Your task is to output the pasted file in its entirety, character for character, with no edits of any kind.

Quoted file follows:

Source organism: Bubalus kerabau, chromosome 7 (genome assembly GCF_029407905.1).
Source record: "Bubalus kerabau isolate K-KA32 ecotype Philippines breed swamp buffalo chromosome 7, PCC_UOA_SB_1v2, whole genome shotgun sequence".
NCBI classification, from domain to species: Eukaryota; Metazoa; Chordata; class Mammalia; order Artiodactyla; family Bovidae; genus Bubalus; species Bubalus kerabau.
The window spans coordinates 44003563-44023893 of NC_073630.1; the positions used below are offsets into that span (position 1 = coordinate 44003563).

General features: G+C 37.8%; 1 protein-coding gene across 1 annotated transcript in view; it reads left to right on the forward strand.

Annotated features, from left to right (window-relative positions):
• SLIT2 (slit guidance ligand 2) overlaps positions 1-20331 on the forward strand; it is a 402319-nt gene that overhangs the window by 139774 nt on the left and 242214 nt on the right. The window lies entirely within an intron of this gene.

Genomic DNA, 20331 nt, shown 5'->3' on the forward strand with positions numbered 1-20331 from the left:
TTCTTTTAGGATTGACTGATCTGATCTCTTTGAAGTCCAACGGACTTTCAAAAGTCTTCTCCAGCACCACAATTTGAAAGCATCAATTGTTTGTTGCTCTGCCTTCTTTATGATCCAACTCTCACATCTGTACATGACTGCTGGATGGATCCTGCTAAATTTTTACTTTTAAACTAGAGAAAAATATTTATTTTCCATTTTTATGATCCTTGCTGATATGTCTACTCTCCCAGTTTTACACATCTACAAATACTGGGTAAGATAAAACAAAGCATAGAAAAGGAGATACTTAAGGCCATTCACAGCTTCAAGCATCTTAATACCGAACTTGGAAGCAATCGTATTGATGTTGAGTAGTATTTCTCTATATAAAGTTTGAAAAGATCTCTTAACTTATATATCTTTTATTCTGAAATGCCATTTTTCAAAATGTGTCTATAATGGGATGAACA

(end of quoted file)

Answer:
Source organism: Bubalus kerabau, chromosome 7 (genome assembly GCF_029407905.1).
Source record: "Bubalus kerabau isolate K-KA32 ecotype Philippines breed swamp buffalo chromosome 7, PCC_UOA_SB_1v2, whole genome shotgun sequence".
NCBI classification, from domain to species: Eukaryota; Metazoa; Chordata; class Mammalia; order Artiodactyla; family Bovidae; genus Bubalus; species Bubalus kerabau.
The window spans coordinates 44003563-44023893 of NC_073630.1; the positions used below are offsets into that span (position 1 = coordinate 44003563).

General features: G+C 37.8%; 1 protein-coding gene across 1 annotated transcript in view; it reads left to right on the forward strand.

Annotated features, from left to right (window-relative positions):
• SLIT2 (slit guidance ligand 2) overlaps positions 1-20331 on the forward strand; it is a 402319-nt gene that overhangs the window by 139774 nt on the left and 242214 nt on the right. The window lies entirely within an intron of this gene.

Genomic DNA, 20331 nt, shown 5'->3' on the forward strand with positions numbered 1-20331 from the left:
TTCTTTTAGGATTGACTGATCTGATCTCTTTGAAGTCCAACGGACTTTCAAAAGTCTTCTCCAGCACCACAATTTGAAAGCATCAATTGTTTGTTGCTCTGCCTTCTTTATGATCCAACTCTCACATCTGTACATGACTGCTGGATGGATCCTGCTAAATTTTTACTTTTAAACTAGAGAAAAATATTTATTTTCCATTTTTATGATCCTTGCTGATATGTCTACTCTCCCAGTTTTACACATCTACAAATACTGGGTAAGATAAAACAAAGCATAGAAAAGGAGATACTTAAGGCCATTCACAGCTTCAAGCATCTTAATACCGAACTTGGAAGCAATCGTATTGATGTTGAGTAGTATTTCTCTATATAAAGTTTGAAAAGATCTCTTAACTTATATATCTTTTATTCTGAAATGCCATTTTTCAAAATGTGTCTATAATGGGATGAACA